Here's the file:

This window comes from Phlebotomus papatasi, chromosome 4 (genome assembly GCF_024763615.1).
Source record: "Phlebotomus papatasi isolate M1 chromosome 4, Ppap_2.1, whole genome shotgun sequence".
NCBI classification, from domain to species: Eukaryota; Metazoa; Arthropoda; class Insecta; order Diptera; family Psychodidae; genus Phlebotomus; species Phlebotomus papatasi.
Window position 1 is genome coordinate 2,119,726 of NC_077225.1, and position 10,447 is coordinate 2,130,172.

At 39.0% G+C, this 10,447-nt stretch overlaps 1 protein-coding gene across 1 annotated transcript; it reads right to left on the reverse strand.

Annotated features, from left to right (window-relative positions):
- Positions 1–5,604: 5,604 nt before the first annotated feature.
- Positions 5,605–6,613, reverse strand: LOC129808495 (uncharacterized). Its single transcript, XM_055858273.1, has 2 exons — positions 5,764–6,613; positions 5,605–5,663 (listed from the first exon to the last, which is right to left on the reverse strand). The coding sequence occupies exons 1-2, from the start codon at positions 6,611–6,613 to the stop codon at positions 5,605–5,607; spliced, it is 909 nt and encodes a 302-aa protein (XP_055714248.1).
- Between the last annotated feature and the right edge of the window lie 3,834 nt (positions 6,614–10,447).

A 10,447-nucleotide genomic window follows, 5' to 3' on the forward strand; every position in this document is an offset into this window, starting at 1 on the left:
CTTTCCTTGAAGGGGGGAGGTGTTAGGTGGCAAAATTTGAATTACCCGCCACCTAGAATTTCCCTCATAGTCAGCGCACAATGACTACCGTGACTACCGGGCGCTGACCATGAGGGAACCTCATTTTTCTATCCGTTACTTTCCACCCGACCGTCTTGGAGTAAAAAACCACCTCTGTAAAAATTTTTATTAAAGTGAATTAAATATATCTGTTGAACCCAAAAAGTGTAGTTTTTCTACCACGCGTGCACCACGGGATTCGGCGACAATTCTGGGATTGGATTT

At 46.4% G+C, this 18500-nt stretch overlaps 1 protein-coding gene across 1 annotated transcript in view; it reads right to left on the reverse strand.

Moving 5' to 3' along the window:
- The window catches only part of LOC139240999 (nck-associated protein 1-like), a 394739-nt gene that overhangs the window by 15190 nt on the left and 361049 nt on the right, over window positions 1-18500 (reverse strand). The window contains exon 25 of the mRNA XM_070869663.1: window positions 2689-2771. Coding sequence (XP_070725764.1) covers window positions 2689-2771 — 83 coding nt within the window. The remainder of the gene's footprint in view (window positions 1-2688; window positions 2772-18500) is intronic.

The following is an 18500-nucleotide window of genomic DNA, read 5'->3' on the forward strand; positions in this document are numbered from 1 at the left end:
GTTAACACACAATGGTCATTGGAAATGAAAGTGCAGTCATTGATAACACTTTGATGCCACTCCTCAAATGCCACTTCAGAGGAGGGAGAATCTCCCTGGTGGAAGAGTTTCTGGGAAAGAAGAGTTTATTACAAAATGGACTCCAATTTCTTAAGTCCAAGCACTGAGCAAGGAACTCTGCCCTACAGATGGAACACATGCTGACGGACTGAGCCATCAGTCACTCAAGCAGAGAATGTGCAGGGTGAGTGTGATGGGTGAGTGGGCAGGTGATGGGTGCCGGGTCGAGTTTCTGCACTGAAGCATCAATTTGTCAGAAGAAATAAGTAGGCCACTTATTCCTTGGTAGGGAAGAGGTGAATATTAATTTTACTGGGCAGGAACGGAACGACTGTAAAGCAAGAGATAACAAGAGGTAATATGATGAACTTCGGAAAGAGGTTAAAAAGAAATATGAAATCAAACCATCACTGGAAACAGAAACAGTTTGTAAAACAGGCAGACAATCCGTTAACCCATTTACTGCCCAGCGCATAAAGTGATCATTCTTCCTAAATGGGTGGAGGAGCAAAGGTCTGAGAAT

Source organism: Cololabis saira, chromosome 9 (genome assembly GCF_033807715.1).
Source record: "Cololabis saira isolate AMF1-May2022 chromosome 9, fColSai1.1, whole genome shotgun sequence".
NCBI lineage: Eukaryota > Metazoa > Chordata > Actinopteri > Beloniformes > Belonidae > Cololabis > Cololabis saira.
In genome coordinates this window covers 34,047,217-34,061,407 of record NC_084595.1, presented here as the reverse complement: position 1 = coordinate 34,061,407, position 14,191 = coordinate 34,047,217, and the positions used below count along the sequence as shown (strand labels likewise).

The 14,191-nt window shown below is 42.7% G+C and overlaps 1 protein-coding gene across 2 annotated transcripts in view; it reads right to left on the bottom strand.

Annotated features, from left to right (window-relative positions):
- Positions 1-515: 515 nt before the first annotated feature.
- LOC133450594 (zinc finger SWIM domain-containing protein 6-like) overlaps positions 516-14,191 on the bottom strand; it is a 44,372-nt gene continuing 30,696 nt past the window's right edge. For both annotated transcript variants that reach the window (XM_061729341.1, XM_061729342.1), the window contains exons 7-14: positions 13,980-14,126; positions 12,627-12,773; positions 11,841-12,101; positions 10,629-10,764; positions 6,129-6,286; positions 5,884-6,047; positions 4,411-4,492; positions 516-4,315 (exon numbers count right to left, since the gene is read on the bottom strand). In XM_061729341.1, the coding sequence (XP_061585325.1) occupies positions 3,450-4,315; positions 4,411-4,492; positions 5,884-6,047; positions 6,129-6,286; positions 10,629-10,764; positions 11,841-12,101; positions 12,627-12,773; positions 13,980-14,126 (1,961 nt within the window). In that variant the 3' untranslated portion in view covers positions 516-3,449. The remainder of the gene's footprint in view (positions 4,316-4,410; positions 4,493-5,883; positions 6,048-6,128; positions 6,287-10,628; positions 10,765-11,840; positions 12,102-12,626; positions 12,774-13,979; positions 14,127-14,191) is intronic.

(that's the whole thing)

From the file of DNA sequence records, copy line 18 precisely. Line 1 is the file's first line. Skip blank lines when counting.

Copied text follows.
Source record: "Cololabis saira isolate AMF1-May2022 chromosome 9, fColSai1.1, whole genome shotgun sequence".